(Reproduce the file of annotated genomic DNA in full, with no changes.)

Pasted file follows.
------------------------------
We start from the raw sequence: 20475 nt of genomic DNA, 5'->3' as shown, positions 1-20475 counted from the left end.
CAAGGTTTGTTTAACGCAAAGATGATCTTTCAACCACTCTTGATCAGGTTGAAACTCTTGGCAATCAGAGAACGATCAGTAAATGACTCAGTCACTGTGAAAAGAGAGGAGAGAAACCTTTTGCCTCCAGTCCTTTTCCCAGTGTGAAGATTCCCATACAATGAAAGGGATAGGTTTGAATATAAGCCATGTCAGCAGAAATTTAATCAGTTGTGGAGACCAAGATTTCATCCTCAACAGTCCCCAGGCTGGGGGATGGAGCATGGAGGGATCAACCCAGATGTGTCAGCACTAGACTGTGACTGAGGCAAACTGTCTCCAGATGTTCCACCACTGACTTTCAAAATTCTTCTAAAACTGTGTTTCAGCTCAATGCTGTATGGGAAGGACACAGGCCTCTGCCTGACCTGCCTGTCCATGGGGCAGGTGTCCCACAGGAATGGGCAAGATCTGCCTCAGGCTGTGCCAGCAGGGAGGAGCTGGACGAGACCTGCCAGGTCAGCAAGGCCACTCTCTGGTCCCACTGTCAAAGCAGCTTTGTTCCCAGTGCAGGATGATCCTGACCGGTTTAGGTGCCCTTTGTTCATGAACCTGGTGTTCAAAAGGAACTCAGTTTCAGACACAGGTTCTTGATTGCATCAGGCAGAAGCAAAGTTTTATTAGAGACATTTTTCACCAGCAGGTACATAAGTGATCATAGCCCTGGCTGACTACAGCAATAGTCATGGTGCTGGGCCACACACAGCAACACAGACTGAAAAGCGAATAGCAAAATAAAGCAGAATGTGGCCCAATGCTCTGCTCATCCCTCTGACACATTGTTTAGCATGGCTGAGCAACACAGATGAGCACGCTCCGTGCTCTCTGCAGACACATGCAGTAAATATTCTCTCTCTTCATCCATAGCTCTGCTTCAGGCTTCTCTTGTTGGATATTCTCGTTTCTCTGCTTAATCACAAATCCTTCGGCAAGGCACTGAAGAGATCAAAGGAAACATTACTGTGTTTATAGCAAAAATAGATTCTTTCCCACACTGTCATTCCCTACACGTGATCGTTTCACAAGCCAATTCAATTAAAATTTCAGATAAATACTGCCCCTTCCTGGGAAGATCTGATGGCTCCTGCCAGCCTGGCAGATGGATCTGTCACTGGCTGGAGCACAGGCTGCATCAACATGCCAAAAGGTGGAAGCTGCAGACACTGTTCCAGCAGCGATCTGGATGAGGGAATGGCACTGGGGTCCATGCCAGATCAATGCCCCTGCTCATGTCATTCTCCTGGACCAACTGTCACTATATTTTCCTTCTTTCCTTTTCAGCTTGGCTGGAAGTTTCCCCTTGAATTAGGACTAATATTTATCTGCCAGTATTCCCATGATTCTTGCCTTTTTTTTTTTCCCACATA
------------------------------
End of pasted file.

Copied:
We start from the raw sequence: 20475 nt of genomic DNA, 5'->3' as shown, positions 1-20475 counted from the left end.
CAAGGTTTGTTTAACGCAAAGATGATCTTTCAACCACTCTTGATCAGGTTGAAACTCTTGGCAATCAGAGAACGATCAGTAAATGACTCAGTCACTGTGAAAAGAGAGGAGAGAAACCTTTTGCCTCCAGTCCTTTTCCCAGTGTGAAGATTCCCATACAATGAAAGGGATAGGTTTGAATATAAGCCATGTCAGCAGAAATTTAATCAGTTGTGGAGACCAAGATTTCATCCTCAACAGTCCCCAGGCTGGGGGATGGAGCATGGAGGGATCAACCCAGATGTGTCAGCACTAGACTGTGACTGAGGCAAACTGTCTCCAGATGTTCCACCACTGACTTTCAAAATTCTTCTAAAACTGTGTTTCAGCTCAATGCTGTATGGGAAGGACACAGGCCTCTGCCTGACCTGCCTGTCCATGGGGCAGGTGTCCCACAGGAATGGGCAAGATCTGCCTCAGGCTGTGCCAGCAGGGAGGAGCTGGACGAGACCTGCCAGGTCAGCAAGGCCACTCTCTGGTCCCACTGTCAAAGCAGCTTTGTTCCCAGTGCAGGATGATCCTGACCGGTTTAGGTGCCCTTTGTTCATGAACCTGGTGTTCAAAAGGAACTCAGTTTCAGACACAGGTTCTTGATTGCATCAGGCAGAAGCAAAGTTTTATTAGAGACATTTTTCACCAGCAGGTACATAAGTGATCATAGCCCTGGCTGACTACAGCAATAGTCATGGTGCTGGGCCACACACAGCAACACAGACTGAAAAGCGAATAGCAAAATAAAGCAGAATGTGGCCCAATGCTCTGCTCATCCCTCTGACACATTGTTTAGCATGGCTGAGCAACACAGATGAGCACGCTCCGTGCTCTCTGCAGACACATGCAGTAAATATTCTCTCTCTTCATCCATAGCTCTGCTTCAGGCTTCTCTTGTTGGATATTCTCGTTTCTCTGCTTAATCACAAATCCTTCGGCAAGGCACTGAAGAGATCAAAGGAAACATTACTGTGTTTATAGCAAAAATAGATTCTTTCCCACACTGTCATTCCCTACACGTGATCGTTTCACAAGCCAATTCAATTAAAATTTCAGATAAATACTGCCCCTTCCTGGGAAGATCTGATGGCTCCTGCCAGCCTGGCAGATGGATCTGTCACTGGCTGGAGCACAGGCTGCATCAACATGCCAAAAGGTGGAAGCTGCAGACACTGTTCCAGCAGCGATCTGGATGAGGGAATGGCACTGGGGTCCATGCCAGATCAATGCCCCTGCTCATGTCATTCTCCTGGACCAACTGTCACTATATTTTCCTTCTTTCCTTTTCAGCTTGGCTGGAAGTTTCCCCTTGAATTAGGACTAATATTTATCTGCCAGTATTCCCATGATTCTTGCCTTTTTTTTTTTCCCACATA